Your next door neighbor, Scott Jansen, has a 12-year old daughter, and he wants to pay the tuition for her first year of college 6 years from now. The tuition for the first year will be $17,500. Scott has gone through his budget and finds that he can invest $200 per month for the next 6 years. Scott has opened accounts at two mutual funds. The first fund follows an investment strategy designed to match the return of the S&P 500. The second fund invests in short-term Treasury bills. Both funds have very low fees.
Scott has decided to follow a strategy in which he contributes a fixed fraction of the $200 to each fund. An advisor from the first fund suggested that each month he invest 80% of the $200 in the S&P 500 fund and the other 20% in the T-Bill. The advisor explained that the S&P 500 has averaged much larger returns than the T-bill fund. Even though stock returns are risky investments in the short run, the risk would be fairly minimal over the longer 6-year period. An advisor from the second fund recommended just the opposite: invest 20% in the S&P 500 fund and 80% in T-bills. Treasury bills are backed by the United States government. If you follow this allocation, he said, your average return will be lower, but at least you will have enough to reach your $17,500 target in 6 years.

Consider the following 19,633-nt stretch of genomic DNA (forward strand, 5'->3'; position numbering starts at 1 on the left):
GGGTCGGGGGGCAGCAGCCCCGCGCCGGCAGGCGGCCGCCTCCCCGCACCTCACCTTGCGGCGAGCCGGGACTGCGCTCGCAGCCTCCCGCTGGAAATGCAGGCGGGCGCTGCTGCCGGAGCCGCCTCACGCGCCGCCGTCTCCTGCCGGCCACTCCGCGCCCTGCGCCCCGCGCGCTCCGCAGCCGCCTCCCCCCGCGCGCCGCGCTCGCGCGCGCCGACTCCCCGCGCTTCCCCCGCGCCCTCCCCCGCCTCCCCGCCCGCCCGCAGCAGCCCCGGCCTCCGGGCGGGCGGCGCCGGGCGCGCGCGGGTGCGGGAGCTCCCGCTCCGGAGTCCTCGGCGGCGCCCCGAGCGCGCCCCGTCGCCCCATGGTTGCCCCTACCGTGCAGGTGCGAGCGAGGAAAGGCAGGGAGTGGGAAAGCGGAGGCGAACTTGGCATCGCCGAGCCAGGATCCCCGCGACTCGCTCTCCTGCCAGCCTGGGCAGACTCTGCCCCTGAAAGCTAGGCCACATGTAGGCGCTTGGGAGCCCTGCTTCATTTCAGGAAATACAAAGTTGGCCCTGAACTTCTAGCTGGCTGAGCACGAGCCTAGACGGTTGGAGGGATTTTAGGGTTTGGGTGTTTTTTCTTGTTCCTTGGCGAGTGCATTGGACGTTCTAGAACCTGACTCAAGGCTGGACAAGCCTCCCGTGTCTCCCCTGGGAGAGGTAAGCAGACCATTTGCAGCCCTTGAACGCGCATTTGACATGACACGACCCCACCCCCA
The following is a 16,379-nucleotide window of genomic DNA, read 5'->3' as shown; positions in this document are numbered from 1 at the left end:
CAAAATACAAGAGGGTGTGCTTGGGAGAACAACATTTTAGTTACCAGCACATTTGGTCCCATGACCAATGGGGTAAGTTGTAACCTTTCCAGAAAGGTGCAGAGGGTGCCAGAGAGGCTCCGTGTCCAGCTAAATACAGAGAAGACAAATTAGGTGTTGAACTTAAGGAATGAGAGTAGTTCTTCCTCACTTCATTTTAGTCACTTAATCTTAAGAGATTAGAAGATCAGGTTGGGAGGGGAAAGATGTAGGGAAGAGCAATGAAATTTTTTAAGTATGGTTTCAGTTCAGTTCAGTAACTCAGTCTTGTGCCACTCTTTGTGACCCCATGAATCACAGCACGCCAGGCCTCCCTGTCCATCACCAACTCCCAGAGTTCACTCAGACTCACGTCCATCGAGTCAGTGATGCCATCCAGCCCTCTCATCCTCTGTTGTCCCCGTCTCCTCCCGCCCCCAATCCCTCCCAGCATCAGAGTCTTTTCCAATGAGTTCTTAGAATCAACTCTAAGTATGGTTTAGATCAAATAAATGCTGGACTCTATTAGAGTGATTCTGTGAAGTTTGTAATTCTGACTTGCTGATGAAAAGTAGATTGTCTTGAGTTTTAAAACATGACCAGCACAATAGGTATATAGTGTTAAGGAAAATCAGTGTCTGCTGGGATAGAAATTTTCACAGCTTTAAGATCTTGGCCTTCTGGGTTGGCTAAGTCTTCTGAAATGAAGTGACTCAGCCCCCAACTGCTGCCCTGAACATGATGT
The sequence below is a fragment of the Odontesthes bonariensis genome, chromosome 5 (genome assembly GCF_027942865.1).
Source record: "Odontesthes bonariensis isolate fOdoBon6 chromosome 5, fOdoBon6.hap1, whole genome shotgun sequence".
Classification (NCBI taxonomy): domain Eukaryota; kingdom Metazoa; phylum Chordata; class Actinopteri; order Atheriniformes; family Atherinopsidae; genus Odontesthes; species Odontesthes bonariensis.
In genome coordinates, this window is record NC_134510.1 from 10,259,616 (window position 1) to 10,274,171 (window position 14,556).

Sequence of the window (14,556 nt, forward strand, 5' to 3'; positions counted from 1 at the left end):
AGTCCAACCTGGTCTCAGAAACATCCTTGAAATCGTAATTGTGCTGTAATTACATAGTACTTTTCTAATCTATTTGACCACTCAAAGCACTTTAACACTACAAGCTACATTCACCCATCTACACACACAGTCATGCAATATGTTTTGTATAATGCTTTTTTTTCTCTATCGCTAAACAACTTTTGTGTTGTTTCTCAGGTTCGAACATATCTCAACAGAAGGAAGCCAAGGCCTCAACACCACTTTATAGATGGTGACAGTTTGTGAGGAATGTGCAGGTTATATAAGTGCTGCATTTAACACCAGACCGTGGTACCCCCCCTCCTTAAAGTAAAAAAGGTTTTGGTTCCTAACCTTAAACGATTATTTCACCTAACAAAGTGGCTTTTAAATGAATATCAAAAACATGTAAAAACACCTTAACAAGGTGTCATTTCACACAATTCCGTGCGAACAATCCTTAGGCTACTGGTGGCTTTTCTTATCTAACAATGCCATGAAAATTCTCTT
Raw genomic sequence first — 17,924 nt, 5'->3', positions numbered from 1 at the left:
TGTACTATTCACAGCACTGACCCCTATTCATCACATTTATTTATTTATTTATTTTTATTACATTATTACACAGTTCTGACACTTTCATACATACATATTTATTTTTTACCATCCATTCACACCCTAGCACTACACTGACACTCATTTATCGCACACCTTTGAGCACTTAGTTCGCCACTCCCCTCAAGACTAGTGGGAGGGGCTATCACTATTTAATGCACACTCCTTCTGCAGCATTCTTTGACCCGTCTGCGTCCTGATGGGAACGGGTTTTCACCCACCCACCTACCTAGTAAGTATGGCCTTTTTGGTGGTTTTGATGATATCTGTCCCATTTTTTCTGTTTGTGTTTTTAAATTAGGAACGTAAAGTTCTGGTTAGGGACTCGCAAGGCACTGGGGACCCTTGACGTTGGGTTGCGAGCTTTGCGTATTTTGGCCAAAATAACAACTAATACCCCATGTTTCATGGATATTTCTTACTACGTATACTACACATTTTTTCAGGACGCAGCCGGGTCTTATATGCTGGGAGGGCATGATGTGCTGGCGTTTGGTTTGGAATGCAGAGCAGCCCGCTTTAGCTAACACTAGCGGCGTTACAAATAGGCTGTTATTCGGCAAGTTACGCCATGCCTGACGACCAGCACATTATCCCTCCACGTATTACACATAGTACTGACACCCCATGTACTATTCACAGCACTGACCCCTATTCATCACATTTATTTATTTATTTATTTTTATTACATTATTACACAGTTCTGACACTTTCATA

Not knowing which advisor to believe, Scott has come to you for help.
a. The attached file contains 261 monthly returns of the S&P 500 and Treasury bills. Suppose that in each of the next 72 months (6 years) it is equally likely that any of the historical returns will occur. Develop a spreadsheet model to simulate the two suggested investment strategies over the 6-year period. Plot the value of each strategy over time for a single iteration of the simulation.
b. What is the total value of each strategy after 6 years?
Develops a spreadsheet model to simulate the two suggested investment strategies over the 6-year period.